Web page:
People with private medical insurance are paying too much for their care because of a lack of competition in local areas, the Competition Commission has warned.
It found more than 100 private hospitals face little competition in local areas, resulting in higher private medical insurance premiums and higher charges for private patients.
Hospital groups including BMI, Spire and HCA own many of the affected hospitals, according to the Commission.
Around 80% of private patients pay for their treatment through private medical insurance companies, very often paid for by their employer, the Commission reported.
It acknowledged that even though prices charged by operators to insurers are set nationally, the lack of competition in many local areas, where insurers have less choice in what operator they choose results in higher premiums for consumers.
The Competition Commission has put forward proposals to improve competition, including:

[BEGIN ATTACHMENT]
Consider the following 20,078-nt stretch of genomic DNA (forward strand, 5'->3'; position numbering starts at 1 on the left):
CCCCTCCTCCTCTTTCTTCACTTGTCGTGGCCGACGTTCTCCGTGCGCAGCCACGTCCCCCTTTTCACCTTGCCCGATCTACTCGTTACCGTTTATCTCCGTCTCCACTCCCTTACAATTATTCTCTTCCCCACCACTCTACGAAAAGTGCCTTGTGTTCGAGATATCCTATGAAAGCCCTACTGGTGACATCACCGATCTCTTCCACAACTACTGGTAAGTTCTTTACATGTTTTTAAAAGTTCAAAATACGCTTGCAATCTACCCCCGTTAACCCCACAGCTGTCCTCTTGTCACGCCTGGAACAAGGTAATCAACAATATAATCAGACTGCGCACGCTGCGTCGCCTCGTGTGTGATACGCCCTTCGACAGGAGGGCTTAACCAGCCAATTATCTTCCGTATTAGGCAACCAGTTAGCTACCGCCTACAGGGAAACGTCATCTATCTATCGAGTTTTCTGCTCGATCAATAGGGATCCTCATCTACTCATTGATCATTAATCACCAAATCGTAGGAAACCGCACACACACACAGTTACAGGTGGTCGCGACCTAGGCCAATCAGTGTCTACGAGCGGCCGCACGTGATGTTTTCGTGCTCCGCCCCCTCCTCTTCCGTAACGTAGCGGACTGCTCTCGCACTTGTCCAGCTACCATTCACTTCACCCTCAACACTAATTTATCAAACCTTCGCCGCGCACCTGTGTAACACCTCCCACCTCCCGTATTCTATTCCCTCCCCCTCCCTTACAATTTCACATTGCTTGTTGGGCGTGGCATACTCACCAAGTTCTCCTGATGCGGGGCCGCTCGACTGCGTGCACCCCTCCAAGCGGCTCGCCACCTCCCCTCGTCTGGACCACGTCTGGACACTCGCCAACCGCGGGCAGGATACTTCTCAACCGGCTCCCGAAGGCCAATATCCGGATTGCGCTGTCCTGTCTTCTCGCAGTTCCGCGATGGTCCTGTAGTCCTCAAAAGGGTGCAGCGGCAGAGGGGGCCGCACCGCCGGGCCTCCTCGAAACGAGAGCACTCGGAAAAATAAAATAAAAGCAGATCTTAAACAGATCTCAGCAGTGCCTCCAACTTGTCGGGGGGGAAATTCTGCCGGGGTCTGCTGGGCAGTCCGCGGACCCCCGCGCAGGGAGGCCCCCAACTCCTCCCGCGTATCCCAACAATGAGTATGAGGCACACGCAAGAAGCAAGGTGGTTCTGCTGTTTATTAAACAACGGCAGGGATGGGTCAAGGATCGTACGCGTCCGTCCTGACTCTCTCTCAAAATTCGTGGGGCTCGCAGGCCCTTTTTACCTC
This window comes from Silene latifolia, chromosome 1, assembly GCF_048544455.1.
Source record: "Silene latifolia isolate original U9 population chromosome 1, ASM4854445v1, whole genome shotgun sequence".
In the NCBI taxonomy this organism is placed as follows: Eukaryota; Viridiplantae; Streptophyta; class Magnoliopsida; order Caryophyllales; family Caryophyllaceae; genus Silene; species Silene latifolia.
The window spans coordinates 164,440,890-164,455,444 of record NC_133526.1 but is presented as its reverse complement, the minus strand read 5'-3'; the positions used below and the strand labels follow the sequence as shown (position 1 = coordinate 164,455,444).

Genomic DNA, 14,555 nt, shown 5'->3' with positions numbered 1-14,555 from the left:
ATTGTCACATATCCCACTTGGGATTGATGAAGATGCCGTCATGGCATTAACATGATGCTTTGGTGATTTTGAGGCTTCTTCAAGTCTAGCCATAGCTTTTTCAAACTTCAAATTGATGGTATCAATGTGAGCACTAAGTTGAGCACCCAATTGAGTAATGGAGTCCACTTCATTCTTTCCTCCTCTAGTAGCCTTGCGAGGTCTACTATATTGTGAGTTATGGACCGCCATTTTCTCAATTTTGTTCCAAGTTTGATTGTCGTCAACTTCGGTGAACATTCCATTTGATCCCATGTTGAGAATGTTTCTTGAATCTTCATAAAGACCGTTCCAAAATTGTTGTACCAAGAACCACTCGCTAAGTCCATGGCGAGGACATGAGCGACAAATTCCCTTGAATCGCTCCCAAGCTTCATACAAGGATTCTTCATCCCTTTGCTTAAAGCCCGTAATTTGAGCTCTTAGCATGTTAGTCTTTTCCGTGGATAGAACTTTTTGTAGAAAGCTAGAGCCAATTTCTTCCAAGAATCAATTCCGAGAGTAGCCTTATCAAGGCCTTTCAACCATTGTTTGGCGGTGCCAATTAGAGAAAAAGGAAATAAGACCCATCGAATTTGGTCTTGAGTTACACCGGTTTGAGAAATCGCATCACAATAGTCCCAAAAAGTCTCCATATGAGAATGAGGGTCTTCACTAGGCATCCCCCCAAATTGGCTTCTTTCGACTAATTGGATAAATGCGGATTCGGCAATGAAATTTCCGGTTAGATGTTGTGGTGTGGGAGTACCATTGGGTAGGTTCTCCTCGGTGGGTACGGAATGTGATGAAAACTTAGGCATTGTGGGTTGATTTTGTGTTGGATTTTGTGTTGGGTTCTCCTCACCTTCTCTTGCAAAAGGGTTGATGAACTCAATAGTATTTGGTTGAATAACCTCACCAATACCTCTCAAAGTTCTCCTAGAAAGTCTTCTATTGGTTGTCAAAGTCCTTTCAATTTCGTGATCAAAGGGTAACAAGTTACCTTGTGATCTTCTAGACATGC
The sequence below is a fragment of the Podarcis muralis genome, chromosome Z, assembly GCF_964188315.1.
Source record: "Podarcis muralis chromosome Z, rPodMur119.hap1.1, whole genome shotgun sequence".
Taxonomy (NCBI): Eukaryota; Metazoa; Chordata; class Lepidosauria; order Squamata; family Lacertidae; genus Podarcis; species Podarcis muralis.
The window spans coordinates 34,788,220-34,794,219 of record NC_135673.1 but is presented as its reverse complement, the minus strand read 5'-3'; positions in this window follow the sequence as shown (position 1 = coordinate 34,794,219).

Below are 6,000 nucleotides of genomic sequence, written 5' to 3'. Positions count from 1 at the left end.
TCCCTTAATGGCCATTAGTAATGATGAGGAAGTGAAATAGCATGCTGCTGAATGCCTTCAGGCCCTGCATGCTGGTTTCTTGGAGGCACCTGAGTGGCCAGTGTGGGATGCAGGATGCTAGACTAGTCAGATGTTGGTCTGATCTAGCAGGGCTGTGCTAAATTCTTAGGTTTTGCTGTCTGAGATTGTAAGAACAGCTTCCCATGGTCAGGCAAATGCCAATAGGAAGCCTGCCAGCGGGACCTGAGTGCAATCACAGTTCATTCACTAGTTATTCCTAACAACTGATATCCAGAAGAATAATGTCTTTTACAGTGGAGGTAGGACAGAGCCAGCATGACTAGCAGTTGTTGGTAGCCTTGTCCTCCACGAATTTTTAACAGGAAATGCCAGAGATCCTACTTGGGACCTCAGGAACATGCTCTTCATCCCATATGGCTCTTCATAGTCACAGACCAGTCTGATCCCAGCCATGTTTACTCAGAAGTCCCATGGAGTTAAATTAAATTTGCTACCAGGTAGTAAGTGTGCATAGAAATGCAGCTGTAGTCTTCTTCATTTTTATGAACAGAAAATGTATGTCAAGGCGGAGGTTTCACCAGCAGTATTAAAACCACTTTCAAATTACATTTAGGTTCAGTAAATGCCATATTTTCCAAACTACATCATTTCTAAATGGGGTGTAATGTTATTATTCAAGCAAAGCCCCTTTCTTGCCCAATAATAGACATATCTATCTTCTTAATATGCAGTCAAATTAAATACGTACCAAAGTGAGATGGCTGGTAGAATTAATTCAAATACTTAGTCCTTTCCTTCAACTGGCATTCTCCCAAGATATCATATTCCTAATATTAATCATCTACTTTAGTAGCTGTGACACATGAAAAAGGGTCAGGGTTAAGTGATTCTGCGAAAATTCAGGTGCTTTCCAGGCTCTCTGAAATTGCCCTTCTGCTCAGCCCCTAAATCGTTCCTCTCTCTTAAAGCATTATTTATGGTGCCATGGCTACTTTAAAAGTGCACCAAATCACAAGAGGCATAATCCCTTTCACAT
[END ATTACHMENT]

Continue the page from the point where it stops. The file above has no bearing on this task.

- A requirement for operators to sell hospitals if they have too much market power in a local area
- Making it easier for other operators to enter the market
- Preventing ‘tying and bundling' when an operator might respond to loss of business in one area by raising prices nationally.
Dr Damien Marmion, managing director at Bupa Health funding backed the Commission's report, saying its "good news for patients".
"Millions of people with health insurance rightly expect high-quality healthcare for an affordable price. By tackling the lack of competition that has damaged the sector for too long, the Commission has understood the need for strong action and has put patients first," he said.
However, Rob Roger, chief executive of Spire Healthcare, said: "We strongly disagree with some of their report, including, that there are Spire hospitals facing little competition, that we make excessive profits and that we have disproportionate bargaining power over insurers."